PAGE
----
Reactive power


Reactive power is the part of the powerprovided by the grid that is generated by the interaction between voltage and current in an alternating current system and cannot be actively used by consumers. Reactive power is generated or consumed in many electrical devices (capacitors, electric motors, generators). Reactive power plays a role in building up the electric and magnetic fields of motors or capacitors. Reactive power must be distinguished from power loss, which is the energy that is lost as thermal energy due to friction losses, for example. Reactive power, on the other hand, is not "lost", but is "temporarily stored" and returned to the grid when the fields decay.

An electric motor with a total power consumption (apparent power) of 1000 watts and a reactive power factor (cos phi) of 0.9, for example, can only generate 900 watts as active power, as the rest is consumed by interactions between the voltage and current in the motor. This remainder is precisely the reactive power. It is not "lost", but "oscillates" back and forth between the motor and the mains. In order to generate 900 watts of active power, 1000 watts of apparent power must be transmitted, so the grids must be designed for this apparent power.
A detailed technical explanation of how reactive power is generated can be found at the end of the glossary entry.  

Reactive power cannot perform any useful work, but it still places a load on the network, which is why it is generally kept as low as possible. However, it is unavoidable in order to build up the electric and magnetic fields that are important not only for the operation of numerous electrical devices, but also for the transport of electricity.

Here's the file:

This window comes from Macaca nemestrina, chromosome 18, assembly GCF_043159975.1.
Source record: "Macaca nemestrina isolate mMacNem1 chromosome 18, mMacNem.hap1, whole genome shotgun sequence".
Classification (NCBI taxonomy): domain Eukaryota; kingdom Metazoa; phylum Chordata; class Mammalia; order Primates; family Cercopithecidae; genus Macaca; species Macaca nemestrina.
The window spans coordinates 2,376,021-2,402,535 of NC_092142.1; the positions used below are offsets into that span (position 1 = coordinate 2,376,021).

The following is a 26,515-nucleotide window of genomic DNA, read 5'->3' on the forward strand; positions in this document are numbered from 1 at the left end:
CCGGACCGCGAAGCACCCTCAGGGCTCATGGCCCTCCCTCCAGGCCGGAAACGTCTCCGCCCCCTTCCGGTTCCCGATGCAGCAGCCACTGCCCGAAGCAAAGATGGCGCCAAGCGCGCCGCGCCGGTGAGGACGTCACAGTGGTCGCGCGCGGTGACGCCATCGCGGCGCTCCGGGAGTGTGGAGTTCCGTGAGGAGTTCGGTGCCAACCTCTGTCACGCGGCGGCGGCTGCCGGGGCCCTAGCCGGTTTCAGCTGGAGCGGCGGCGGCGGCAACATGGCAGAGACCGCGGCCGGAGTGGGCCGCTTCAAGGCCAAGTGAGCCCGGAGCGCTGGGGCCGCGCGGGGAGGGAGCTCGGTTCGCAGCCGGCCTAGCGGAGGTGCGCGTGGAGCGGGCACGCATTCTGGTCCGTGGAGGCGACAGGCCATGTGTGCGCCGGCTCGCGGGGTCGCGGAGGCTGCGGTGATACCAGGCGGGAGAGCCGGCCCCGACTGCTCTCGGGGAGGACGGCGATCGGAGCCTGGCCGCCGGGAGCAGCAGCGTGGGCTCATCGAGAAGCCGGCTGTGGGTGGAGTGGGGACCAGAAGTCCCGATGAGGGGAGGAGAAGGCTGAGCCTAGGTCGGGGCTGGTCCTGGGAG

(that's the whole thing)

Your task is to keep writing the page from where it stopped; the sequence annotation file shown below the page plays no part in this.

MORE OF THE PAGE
How does the provision of reactive power work?

In general, it is the responsibility of the grid operators to provide the required reactive power by requesting the generation plants available in the grid.  

Up to a certain range, the provision of reactive power for generation plants is regulated in the grid connection conditions of the respective grid operator or in the Technical Connection Guidelines ('TAR') issued by the VDE. These stipulate that generation plants may only be connected to the grid if they can provide part of the power as reactive power. Depending on the grid operator, the exact proportion to be supplied is often in the order of 10% of the connected power.
For example, if a large battery storage system feeds in 10 MW of active power, it must provide an additional 1 Var (=1 MW) of reactive power for a static reactive power provision of 10%.
However, the generation plants are not additionally remunerated for this provision of reactive power, although additional costs are incurred for the generation plant due to increased line resistance and wear.

In addition, it should be mentioned that the reactive power is only required when the generators are actually feeding in. If a plant is in idle mode, it does not have to provide reactive power.

The demand that goes beyond this "forced" procurement measure of reactive power is currently often regulated via bilateral contracts between conventional large power plants and the respective grid operators. Pricing takes place in individual negotiations between the parties and is not presented to the public. It is correspondingly non-transparent. According to the BNetzA, the agreed prices differ significantly in some cases and vary from €0.08 to €2.27/MVArh (source: discussion paper "Reactive power provision for grid operation", BNetzA).

As early as 2019, the legislature legally stipulated in Section 12h of the EnWG that, as with many other electricity products such as balancing energy, trading in reactive power should also be based on a transparent, non-discriminatory and market-based procedure. However, the reality is quite different, due to non-transparent price negotiations of the network operators with a few large conventional power plants.